Heart disease, not cancer, is the #1 killer of women. I learned that and other invaluable information on Carolyn Thomas’ My Heart Sisters blog.
Over the years I’ve “stolen” and reposted many a wonderful post from Carolyn Thomas. Her blog, Heart Sisters, has been one of the few I’ve followed for years. I have forgotten what led me to her blog but once I read both her compelling stories and the up-to-date information on women’s health, in particular heart disease, I was a Carolyn-groupie.
Apparently Johns Hopkins was a groupie too when they asked her to write a book on Living with Heart Disease. My guess is that her down-to-earth writing coupled with up-to-date research and information appealed to Johns Hopkins as much as it did to me.
Here’s just a sample of info found on Carolyn’s blog:
“Did you know: Women generally fare far worse than men after experiencing a cardiac event? One possible reason is that it can be confusing to make sense of warning symptoms when they do hit. Women are also less likely than our male counterparts to seek immediate help at the first sign of cardiac symptoms. Instead, we end up:”
toughing them out
waiting to see if they go away
blaming them on stress, muscle soreness, indigestion or other less serious non-cardiac causes
I can’t say enough good things about Carolyn – you’ll have to read her book and her blog to see for yourself what fabulous advocacy and education Carolyn has provided since her own “widow-maker” heart attack. (Full disclosure: we are not related, I’ve never met her in person, and I don’t get a kick-back!)
Buy a copy and give the gift of life to a woman you love . . . maybe it’s even yourself
Save 20% when you use the code HTWN when you pre-order the book from Johns Hopkins
“[A Woman’s Guide to Living with Heart Disease] gives women the knowledge they need to become their own advocates in a health care system that continues to be weighted against them.”
— Foreword Reviews
“This book brings a needed focus to a leading killer of women today and is a must-read for women and their loved ones.”
— Library Journal
“If you are a woman, or love a woman, this is a book for you! Cardiovascular disease is the leading killer of women. Here is a book focused on women’s cardiovascular health. It is all here—prevention, diagnosis, and treatment. Read it for the people you love.”
— Edward K. Kasper, MD, Johns Hopkins School of Medicine, coauthor of Living Well With Heart Failure: The Misnamed, Misunderstood Condition
“This work is an important contribution to the discussion about heart attack and misdiagnosis in women. Thomas’s personal story—alongside the stories of millions of other women—provides a needed reminder of recognizing one’s symptoms, avoiding denial, and seeking medical attention. This elegant book is a unique addition to women’s health books and a necessary read for women and the people who care about them.”
— Roger S. Blumenthal, MD, Director, The Johns Hopkins Ciccarone Center for the Prevention of Heart Disease
Thank you Carolyn for pushing through your own symptoms to write a book of this magnitude.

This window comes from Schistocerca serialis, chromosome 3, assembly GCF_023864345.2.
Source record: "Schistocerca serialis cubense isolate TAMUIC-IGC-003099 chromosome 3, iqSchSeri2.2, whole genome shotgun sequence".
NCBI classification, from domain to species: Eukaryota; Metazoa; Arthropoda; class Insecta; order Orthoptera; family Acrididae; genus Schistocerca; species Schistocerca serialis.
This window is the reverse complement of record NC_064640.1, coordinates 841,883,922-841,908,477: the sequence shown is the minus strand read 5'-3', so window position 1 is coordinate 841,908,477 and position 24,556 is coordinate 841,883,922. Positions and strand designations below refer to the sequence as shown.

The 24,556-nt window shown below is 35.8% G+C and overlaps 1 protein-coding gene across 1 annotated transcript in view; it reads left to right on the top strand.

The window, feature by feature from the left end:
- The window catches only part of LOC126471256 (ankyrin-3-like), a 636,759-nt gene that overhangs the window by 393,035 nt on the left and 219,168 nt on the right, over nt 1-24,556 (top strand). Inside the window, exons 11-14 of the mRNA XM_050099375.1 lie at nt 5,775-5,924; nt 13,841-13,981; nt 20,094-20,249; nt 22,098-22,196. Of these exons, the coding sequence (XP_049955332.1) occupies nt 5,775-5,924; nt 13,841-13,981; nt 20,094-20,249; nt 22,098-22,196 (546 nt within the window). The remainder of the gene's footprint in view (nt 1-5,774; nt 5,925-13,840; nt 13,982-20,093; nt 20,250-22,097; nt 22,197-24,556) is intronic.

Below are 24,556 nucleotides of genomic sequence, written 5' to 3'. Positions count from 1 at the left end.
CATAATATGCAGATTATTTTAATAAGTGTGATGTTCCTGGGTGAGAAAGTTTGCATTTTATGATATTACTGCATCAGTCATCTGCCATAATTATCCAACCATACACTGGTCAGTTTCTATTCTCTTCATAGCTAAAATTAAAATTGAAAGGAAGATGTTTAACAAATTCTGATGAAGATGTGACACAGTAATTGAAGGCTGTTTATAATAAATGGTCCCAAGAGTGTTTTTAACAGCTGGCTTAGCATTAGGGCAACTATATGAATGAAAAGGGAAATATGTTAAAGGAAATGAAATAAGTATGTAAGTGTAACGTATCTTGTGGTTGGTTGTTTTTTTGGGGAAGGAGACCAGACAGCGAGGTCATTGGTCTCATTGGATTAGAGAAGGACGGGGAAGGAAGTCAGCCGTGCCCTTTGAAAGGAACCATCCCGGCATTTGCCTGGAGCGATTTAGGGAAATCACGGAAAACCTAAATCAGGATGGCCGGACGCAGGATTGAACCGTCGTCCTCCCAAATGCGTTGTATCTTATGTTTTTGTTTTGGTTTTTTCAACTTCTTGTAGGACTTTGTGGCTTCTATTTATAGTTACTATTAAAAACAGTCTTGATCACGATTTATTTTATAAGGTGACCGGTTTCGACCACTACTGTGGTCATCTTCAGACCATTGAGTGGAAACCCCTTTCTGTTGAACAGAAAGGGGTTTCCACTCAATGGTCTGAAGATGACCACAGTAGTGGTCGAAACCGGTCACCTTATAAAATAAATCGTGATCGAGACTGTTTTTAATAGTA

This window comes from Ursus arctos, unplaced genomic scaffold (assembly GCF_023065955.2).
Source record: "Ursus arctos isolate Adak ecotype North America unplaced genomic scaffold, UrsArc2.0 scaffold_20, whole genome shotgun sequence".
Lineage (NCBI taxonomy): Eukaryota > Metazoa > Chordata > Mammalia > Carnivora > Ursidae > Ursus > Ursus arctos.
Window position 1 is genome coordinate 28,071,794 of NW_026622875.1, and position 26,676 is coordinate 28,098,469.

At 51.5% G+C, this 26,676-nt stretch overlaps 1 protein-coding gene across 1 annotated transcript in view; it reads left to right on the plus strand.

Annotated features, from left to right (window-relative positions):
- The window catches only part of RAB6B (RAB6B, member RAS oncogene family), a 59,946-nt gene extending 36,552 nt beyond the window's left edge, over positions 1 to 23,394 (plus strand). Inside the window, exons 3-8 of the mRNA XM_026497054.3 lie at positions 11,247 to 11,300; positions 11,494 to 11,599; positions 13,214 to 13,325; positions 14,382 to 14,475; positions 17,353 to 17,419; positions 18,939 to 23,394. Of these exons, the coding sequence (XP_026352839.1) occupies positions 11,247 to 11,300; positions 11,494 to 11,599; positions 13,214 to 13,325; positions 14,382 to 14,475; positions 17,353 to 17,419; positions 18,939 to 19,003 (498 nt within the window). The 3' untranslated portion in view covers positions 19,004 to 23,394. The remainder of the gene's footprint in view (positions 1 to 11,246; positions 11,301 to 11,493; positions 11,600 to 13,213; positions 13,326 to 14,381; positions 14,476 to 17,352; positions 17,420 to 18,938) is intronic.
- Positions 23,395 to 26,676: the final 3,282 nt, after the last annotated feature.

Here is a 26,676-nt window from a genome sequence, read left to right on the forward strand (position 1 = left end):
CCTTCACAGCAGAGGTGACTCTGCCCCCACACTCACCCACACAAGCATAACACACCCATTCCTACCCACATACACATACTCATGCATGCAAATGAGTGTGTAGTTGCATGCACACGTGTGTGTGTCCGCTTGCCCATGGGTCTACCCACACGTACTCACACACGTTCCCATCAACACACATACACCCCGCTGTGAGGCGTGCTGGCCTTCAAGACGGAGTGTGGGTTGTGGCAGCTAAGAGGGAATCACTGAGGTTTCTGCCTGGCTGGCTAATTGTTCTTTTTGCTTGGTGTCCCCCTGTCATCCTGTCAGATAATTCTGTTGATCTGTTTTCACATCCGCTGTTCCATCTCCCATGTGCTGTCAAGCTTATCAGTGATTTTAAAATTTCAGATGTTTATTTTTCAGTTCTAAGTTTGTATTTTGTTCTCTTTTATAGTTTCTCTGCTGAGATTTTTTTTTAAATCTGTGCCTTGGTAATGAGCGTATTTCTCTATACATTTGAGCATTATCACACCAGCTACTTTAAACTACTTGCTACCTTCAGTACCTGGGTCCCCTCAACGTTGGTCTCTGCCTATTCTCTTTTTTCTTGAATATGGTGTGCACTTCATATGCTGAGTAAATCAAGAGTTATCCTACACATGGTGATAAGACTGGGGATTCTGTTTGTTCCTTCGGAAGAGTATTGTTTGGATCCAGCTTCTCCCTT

This Ted video got my attention. I hope it gets yours because it’s likely you or someone you know has other invisible disorders such such as fibromyalgia, IBS, migraine, interstitial cystitis, vulvodynia and ME/CFS which affect millions and have been largely ignored by the NIH.
Despite my own struggles, I’ve been blessed with relatively mild symptoms and the ability to lead a fairly high functioning life. Long ago I lost count of all those I know, worse off than me, who have “untreatable” or invisible illnesses – friends, former clients, internet blogfriends, children and many who follow my blog
To all of you who are on similar journeys – – you are in my prayers. It’s not a cure but it’s all we’ve got . . . for now.
I look normal, I act normal(relatively normal). However, I feel exhausted much of the time, my body aches from head to toe and my brain sometimes has trouble remembering or concentrating. Please don’t tell me to exercise more, eat better, try acupuncture or go to a new doctor. After 20 years I’ve tried just about everything there is to try that I can afford, swallow or legally do.
I don’t even care anymore what you call it: Fibromyalgia, Chronic Fatigue, malingering . . . it’s just tiring being tired much of the time. I push through it otherwise I’d have no life. But the price for pushing can be days of crashing so I pick and choose my commitments.
I prefer not to talk about it, write about it, dwell on it. It is what it is and I’m blessed that it’s not life threatening. But today is World Awareness Day for neuro-immune illnesses of ME/Chronic Fatigue (CFS), Fibromyalgia (FM), Lyme disease, and Multiple Chemical Sensitivity (MCS). It’s an opportunity to raise public awareness of these conditions that impact millions all over the world.
It’s a good bet that you or someone you know has one of these invisible conditions . . . if you didn’t before, you do now.
Check out Wendy’s new blog! Here’s what she’s doing in her own words and a few of her scribble pictures. She explains the exercises that YOU can try too!
P.S. Check out the polka-dotted fingernails that coordinate with the bikini top on her blog.
Why Create To Heal?
“Art can be therapeutic.
I am not an Art Therapist, I am simply someone who uses art to help deal with the day to day trials of living with a chronic illness.
My goal is to create something every day! Draw, Paint, Make a Collage, Take a Picture, Create a Recipe…anything.
I may not be able to post every day. However, I will try to post every thing I’ve created. (so some days you may get one day’s worth of creation, other days you may get many.)
When one lives with a chronic illness some days it can be hard to accomplish anything. Having this goal to create something every day, gives me something to strive for. It also gives me an outlet to share how living with a chronic illness affects me.”